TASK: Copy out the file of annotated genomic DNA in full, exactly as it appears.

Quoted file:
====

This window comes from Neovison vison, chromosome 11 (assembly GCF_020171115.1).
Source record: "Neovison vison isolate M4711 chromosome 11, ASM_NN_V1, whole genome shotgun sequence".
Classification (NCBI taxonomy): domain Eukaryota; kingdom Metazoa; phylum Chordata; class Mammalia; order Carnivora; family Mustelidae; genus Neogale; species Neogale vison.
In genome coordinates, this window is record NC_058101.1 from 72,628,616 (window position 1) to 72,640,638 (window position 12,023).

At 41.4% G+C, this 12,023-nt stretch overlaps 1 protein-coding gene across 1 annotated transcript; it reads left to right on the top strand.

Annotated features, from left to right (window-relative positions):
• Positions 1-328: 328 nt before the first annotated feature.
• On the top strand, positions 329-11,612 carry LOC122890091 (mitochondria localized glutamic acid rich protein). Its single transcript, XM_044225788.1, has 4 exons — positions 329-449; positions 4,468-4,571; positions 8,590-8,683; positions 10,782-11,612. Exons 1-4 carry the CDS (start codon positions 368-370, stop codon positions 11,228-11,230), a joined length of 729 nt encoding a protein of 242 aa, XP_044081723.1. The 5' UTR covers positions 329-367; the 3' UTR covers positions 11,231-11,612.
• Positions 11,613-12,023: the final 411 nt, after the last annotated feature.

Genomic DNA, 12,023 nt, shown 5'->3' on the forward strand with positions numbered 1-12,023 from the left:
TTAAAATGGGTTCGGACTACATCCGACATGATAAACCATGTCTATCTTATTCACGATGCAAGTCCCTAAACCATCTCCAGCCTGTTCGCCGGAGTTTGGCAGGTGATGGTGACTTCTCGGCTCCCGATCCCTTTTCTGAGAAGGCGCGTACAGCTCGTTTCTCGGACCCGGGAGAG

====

This window comes from Neovison vison, chromosome 11 (assembly GCF_020171115.1).
Source record: "Neovison vison isolate M4711 chromosome 11, ASM_NN_V1, whole genome shotgun sequence".
Classification (NCBI taxonomy): domain Eukaryota; kingdom Metazoa; phylum Chordata; class Mammalia; order Carnivora; family Mustelidae; genus Neogale; species Neogale vison.
In genome coordinates, this window is record NC_058101.1 from 72,628,616 (window position 1) to 72,640,638 (window position 12,023).

At 41.4% G+C, this 12,023-nt stretch overlaps 1 protein-coding gene across 1 annotated transcript; it reads left to right on the top strand.

Annotated features, from left to right (window-relative positions):
• Positions 1-328: 328 nt before the first annotated feature.
• On the top strand, positions 329-11,612 carry LOC122890091 (mitochondria localized glutamic acid rich protein). Its single transcript, XM_044225788.1, has 4 exons — positions 329-449; positions 4,468-4,571; positions 8,590-8,683; positions 10,782-11,612. Exons 1-4 carry the CDS (start codon positions 368-370, stop codon positions 11,228-11,230), a joined length of 729 nt encoding a protein of 242 aa, XP_044081723.1. The 5' UTR covers positions 329-367; the 3' UTR covers positions 11,231-11,612.
• Positions 11,613-12,023: the final 411 nt, after the last annotated feature.

Genomic DNA, 12,023 nt, shown 5'->3' on the forward strand with positions numbered 1-12,023 from the left:
TTAAAATGGGTTCGGACTACATCCGACATGATAAACCATGTCTATCTTATTCACGATGCAAGTCCCTAAACCATCTCCAGCCTGTTCGCCGGAGTTTGGCAGGTGATGGTGACTTCTCGGCTCCCGATCCCTTTTCTGAGAAGGCGCGTACAGCTCGTTTCTCGGACCCGGGAGAG